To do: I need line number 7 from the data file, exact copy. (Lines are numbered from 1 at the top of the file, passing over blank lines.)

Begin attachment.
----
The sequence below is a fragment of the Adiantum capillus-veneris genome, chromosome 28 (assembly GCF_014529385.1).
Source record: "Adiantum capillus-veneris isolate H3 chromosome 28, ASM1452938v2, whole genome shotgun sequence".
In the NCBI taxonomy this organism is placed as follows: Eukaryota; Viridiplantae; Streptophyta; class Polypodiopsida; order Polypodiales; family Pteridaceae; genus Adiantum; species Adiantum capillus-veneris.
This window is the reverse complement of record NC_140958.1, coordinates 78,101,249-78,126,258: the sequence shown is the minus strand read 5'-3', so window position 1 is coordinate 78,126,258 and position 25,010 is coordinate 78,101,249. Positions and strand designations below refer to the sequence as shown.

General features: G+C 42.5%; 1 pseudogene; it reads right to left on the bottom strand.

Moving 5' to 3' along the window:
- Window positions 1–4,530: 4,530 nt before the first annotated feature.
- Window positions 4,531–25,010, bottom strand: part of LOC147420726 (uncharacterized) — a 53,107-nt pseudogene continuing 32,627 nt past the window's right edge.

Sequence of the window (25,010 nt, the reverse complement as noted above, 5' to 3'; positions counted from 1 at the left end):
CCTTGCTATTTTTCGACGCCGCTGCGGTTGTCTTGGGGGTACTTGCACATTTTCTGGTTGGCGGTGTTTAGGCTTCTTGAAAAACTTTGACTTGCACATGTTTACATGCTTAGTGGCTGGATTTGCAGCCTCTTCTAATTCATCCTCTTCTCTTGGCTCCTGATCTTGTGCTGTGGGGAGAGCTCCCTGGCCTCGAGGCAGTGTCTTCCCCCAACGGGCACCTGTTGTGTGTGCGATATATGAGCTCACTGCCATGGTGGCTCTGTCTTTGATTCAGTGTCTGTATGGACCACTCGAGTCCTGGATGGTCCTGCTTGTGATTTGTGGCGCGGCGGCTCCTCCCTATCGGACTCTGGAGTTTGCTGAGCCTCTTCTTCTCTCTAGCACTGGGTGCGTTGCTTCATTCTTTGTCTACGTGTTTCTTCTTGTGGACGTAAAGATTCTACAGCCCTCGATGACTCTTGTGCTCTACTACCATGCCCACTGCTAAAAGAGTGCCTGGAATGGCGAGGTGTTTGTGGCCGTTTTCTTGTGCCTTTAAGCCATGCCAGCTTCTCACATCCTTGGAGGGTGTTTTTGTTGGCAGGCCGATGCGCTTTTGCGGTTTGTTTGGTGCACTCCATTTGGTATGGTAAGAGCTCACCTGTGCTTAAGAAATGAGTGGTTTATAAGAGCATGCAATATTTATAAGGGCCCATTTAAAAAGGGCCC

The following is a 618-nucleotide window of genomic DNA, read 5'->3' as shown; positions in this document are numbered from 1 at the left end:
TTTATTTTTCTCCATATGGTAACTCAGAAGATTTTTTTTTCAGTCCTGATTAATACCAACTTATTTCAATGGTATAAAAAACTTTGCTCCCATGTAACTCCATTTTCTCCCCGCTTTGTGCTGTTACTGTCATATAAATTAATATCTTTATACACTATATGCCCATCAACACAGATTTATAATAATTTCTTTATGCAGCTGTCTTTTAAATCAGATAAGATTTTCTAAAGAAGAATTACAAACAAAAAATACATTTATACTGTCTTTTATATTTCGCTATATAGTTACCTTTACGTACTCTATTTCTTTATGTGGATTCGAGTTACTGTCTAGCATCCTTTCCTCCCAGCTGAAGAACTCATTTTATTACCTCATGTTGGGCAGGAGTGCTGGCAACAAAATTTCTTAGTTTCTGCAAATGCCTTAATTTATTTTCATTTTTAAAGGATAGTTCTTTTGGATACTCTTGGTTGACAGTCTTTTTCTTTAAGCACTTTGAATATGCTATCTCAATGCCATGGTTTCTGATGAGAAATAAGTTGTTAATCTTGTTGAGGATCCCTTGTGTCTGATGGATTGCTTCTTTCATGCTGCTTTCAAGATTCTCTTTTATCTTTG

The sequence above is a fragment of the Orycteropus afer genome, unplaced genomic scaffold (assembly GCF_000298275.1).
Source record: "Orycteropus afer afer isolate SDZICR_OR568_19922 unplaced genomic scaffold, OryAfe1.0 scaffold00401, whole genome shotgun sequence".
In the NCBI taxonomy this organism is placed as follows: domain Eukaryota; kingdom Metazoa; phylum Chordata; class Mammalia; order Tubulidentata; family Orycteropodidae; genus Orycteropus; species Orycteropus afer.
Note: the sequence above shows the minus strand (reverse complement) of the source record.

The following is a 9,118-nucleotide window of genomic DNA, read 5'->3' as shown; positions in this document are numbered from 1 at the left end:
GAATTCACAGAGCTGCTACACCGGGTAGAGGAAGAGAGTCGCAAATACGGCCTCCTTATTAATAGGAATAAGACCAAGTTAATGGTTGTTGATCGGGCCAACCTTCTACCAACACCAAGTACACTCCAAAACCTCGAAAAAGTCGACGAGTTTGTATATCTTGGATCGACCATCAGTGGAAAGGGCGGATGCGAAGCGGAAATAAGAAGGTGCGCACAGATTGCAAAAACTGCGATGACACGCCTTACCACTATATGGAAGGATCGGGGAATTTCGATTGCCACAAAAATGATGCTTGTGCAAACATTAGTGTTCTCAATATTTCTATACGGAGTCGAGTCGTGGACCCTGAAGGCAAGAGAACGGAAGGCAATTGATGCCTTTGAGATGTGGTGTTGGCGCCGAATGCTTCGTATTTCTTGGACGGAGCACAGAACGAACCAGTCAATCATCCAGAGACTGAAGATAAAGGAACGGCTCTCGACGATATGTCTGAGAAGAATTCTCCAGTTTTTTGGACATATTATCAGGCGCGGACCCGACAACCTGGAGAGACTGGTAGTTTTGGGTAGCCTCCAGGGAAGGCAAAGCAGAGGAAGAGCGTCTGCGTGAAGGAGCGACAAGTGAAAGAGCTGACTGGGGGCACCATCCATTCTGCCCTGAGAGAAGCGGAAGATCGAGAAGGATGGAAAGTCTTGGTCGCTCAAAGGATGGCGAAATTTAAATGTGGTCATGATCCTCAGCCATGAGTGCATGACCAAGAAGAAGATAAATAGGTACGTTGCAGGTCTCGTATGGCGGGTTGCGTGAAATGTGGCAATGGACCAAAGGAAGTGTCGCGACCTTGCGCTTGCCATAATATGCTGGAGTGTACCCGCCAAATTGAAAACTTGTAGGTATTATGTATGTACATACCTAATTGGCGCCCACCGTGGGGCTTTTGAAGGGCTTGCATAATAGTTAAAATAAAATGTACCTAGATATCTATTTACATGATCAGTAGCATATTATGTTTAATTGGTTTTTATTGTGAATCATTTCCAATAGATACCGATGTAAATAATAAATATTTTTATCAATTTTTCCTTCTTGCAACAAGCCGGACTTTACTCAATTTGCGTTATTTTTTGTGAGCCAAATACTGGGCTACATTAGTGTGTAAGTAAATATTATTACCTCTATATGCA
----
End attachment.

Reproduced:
- Window positions 1–4,530: 4,530 nt before the first annotated feature.